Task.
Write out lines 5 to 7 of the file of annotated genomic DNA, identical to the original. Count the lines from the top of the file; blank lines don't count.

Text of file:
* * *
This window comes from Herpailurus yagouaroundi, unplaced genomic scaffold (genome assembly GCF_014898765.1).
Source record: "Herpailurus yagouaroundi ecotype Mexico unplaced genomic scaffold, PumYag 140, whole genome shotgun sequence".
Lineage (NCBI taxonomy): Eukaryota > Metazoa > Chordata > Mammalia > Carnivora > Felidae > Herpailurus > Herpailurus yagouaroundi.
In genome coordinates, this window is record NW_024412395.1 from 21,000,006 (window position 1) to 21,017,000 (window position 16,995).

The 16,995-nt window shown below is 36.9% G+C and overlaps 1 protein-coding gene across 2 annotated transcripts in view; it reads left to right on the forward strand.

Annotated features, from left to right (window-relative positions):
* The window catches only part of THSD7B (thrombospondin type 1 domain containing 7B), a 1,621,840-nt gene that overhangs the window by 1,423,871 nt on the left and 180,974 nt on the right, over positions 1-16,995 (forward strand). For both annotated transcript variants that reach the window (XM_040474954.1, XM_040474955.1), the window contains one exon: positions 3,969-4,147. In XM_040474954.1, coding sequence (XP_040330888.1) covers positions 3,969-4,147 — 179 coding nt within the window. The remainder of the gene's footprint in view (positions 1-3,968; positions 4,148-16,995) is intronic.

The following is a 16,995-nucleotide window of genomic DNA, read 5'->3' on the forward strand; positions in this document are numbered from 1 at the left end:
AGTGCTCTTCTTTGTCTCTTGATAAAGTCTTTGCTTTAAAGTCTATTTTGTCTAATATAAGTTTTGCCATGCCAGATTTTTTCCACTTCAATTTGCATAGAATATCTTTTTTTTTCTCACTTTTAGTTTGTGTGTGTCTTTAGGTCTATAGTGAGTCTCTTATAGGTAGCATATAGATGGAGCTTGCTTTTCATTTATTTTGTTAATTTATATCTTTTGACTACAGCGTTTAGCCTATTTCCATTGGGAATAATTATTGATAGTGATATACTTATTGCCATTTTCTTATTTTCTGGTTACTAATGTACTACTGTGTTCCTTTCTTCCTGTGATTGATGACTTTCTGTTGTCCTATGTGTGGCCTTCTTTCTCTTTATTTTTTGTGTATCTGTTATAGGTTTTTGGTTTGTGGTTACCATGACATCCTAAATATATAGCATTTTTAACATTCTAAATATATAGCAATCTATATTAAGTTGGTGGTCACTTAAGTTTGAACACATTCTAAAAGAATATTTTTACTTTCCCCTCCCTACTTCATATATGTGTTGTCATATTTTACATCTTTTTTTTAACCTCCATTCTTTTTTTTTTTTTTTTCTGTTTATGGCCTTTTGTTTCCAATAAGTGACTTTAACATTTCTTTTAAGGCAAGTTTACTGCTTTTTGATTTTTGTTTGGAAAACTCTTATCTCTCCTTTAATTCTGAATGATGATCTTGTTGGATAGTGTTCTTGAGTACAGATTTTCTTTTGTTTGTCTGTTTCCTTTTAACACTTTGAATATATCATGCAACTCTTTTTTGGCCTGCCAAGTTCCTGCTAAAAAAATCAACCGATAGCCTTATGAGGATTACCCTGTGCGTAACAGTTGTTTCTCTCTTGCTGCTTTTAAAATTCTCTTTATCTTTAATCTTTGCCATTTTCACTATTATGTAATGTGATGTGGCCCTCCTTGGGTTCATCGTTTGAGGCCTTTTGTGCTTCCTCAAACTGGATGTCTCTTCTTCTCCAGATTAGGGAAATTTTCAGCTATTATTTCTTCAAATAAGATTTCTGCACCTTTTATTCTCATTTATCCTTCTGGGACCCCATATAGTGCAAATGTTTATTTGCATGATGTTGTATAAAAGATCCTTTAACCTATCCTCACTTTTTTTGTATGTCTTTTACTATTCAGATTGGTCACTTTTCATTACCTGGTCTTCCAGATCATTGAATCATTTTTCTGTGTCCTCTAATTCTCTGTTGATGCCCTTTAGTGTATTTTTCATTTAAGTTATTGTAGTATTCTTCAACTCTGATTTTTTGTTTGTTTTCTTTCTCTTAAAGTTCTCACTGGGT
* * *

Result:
The 16,995-nt window shown below is 36.9% G+C and overlaps 1 protein-coding gene across 2 annotated transcripts in view; it reads left to right on the forward strand.

Annotated features, from left to right (window-relative positions):
* The window catches only part of THSD7B (thrombospondin type 1 domain containing 7B), a 1,621,840-nt gene that overhangs the window by 1,423,871 nt on the left and 180,974 nt on the right, over positions 1-16,995 (forward strand). For both annotated transcript variants that reach the window (XM_040474954.1, XM_040474955.1), the window contains one exon: positions 3,969-4,147. In XM_040474954.1, coding sequence (XP_040330888.1) covers positions 3,969-4,147 — 179 coding nt within the window. The remainder of the gene's footprint in view (positions 1-3,968; positions 4,148-16,995) is intronic.